SEO Analytics – Using Google Analytics for SEO

Google Analytics Search Ranking Filters for New URLsbrian1868Brian Clifton is well known as the former Head of Web Analytics for Google EMEA and more recently as the author of what many consider the best book on Google Analytics: Advanced Web Metrics with Google Analytics:

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But Brian also has a strong background in search engine marketer and has consulted widely on SEO. As a fellow SEO, I was very keen to find out Brian’s tips for using Google Analytics to get better results from the search engines, particularly using SEO.

You can read his latest tips on Google Analytics on his Advanced Web metrics blog .

Process and KPIs for using Google Analytics to improve SEO

Q1. When you work as a consultant, please could you outline your process for using Google Analytics to improve results from SEO?  Please outline the steps you take.

[Answer: Brian Clifton, author of Advanced Web Metrics with Google Analytics]

The key to being successful in this field, is not to treat your SEO as a silo.

SEO has to be part of the bigger marketing, communication and business picture. For example, if your marketing team are about to launch a TV campaign, its important that words/phrases associated with that campaign lead to your web site should people search for them online. Ideally that will be via organic search for the main part with PPC filling in the gaps.

Similarly, visits from social networks will reflect your search visibility, so one eye needs to be kept on these.

Alongside co-ordinating the strategy, I establish benchmarks (Key Performance Indicators) for SEO. This is important for drawing a line in the sand and managing expectations.

The first step is segmenting your organic visits i.e. grouping together all your organic traffic separately from the rest of your visits. That is done by default in Google Analytics, though you may wish to customise the list of search engines for local markets (see my post on customising local search engines in Google Analytics).

KPIs usually involve you extracting data from the reports in order to make the calculation specific to your organisation. However, some can be plucked right out of Google Analytics.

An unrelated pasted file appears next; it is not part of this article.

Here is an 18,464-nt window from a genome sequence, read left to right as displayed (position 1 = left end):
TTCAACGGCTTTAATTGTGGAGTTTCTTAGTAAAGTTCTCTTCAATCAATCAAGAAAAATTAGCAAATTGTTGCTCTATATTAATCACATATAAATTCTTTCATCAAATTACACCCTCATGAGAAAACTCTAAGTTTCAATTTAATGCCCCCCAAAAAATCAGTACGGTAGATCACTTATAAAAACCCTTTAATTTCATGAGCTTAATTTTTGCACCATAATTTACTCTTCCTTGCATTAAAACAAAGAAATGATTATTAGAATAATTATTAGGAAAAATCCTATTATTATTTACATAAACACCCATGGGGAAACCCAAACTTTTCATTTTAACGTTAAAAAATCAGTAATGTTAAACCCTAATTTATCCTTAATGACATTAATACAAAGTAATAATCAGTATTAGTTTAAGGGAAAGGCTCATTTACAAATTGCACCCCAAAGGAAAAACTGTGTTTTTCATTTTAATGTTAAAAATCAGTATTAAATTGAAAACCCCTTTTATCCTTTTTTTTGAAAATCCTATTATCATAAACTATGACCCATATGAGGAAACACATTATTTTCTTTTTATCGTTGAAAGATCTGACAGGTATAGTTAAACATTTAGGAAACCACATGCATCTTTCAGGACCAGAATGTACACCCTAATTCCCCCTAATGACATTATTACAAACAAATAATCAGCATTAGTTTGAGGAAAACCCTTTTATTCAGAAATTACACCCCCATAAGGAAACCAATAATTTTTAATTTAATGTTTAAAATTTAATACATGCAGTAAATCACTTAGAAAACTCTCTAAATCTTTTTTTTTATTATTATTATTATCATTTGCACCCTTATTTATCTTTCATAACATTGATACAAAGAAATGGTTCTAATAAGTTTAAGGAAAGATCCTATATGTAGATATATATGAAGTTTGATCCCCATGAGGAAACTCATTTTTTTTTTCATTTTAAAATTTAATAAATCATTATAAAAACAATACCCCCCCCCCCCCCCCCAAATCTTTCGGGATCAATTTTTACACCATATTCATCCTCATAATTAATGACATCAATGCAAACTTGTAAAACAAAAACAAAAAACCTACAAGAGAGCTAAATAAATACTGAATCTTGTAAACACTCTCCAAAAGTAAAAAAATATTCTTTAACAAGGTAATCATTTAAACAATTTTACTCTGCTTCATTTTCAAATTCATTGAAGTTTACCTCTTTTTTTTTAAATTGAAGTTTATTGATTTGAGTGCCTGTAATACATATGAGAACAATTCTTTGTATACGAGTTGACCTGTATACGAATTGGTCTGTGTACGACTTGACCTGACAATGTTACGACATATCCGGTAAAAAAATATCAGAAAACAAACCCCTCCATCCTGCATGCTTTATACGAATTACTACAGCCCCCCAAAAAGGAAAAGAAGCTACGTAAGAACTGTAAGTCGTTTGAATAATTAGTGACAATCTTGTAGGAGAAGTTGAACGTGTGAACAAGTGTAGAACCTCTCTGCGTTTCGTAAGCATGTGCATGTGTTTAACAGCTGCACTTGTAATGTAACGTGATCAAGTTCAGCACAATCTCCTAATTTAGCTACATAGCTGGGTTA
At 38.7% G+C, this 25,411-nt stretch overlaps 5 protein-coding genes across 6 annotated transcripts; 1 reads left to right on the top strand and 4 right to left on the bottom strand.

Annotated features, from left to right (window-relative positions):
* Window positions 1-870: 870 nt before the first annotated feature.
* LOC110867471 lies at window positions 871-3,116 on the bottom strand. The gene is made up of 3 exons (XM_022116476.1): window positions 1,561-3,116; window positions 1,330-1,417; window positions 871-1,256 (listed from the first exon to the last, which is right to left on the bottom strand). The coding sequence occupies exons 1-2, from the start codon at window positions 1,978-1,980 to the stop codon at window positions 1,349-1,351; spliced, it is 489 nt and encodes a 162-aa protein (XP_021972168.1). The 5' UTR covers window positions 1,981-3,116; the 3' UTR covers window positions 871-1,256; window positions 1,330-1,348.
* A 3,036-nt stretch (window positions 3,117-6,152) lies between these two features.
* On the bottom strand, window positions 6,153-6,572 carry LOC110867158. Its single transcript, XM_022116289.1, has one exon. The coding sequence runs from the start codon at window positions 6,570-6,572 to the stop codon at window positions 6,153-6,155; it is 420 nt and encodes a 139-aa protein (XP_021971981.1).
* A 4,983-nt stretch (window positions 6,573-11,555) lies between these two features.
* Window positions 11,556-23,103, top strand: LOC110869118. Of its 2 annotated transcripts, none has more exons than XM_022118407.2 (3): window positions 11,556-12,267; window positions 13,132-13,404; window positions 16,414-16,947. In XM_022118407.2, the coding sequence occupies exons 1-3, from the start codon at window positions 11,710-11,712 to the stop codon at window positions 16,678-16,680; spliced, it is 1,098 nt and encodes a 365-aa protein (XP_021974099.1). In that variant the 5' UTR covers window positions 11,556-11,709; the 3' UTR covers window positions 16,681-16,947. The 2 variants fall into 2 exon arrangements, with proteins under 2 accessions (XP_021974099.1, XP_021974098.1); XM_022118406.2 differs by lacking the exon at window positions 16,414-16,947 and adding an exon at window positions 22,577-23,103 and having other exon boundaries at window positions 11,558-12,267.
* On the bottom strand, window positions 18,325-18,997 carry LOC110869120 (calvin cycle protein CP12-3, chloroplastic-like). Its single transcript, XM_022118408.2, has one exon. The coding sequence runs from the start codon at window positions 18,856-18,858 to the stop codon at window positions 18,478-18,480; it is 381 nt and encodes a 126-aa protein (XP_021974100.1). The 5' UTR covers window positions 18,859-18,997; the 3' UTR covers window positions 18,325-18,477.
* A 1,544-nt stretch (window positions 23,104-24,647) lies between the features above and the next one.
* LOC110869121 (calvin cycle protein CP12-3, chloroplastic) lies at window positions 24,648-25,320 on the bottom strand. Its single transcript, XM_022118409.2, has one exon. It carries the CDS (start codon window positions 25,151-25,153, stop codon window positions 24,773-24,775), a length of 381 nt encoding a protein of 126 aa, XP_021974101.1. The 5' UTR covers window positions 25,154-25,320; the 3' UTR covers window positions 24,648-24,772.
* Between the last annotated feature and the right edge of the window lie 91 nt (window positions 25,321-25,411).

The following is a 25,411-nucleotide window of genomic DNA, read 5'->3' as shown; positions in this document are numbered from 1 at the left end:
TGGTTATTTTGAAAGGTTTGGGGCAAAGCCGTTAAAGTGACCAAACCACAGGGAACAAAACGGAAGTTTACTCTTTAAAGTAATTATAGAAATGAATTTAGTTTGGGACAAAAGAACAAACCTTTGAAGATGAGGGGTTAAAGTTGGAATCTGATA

Here are some typical KPIs I use to help search marketers:

  • Keyword Performance – the percentage of search traffic from Top 10 keywords (also top 25, 100 keywords etc). Also this should be percentage of revenue, percentage of conversions. This provides insight into your long tail, in terms of its scale and value. Generally who will want to increase this value.
  • Brand Engagement – the percentage of search traffic that has used your brand or product name when the visitor conducted their search. Brand reputation is expensive to build in any channel as this metric allows you to measure it. Most organisations will wish to increase this, though publishers generally wish to decrease it i.e. attract new readers looking for subject information.
  • Pages yielding search traffic – the percentage of your pages (as a fraction of your total search visible content), that brought you search engine visitors. In theory, this should be close to 100%, that is all your content should be search visible and therefore bring you search engine traffic, though in practice this is very rare.
  • Bounce rates – these can be obtained directly from your Google Analytics reports. A bounce is a single page (or event) visit and reflects poor engagement. Therefore every marketer wishes to reduce this. As a guide, I use a traffic light system – red requires urgent attention (great tan 50% bounce rate), amber means there is potential improvement (20-30% bounce rate), green is all clear (less than 20% bounce rate).

Of course on-site metrics are only one part (though a major part) of the puzzle. Other tools such as Google Trends, data from comScore, Hitwise etc. should also be used as these provide insight as to your potential audience.

Keyword research

Q2. How can marketers use Google Analytics for keyword discovery? Which techniques do you recommend for identifying new keyphrases or qualifiers to target?

[Answer: Brian Clifton, author of Advanced Web Metrics with Google Analytics]

The greatest potential insight into discovering new keywords to target comes from your Site Search reports. Site Search is the Google terminology used for describing the internal search engine of your web site. Essentially, any web site with more than 100 pages/products of content needs a decent Site Search facility for visitors to find information quickly and efficiently.

Apart from its importance for navigation, site search is your direct feedback mechanism from your visitors. That is, visitors are typing in exactly what they are looking for on your web site. That can be an incredibly rich source of information and there is a dedicated report in Google Analytics to analyse this.

Ensure you are using these keywords in your external campaigns and look for new insights. For example, you may think everyone refers to your product as ‘gadget’ when in fact there could be a significant number that use ‘widget’. Your Site Search reports will tell you this and enable to you investigate the potential for targeting such alternative keywords.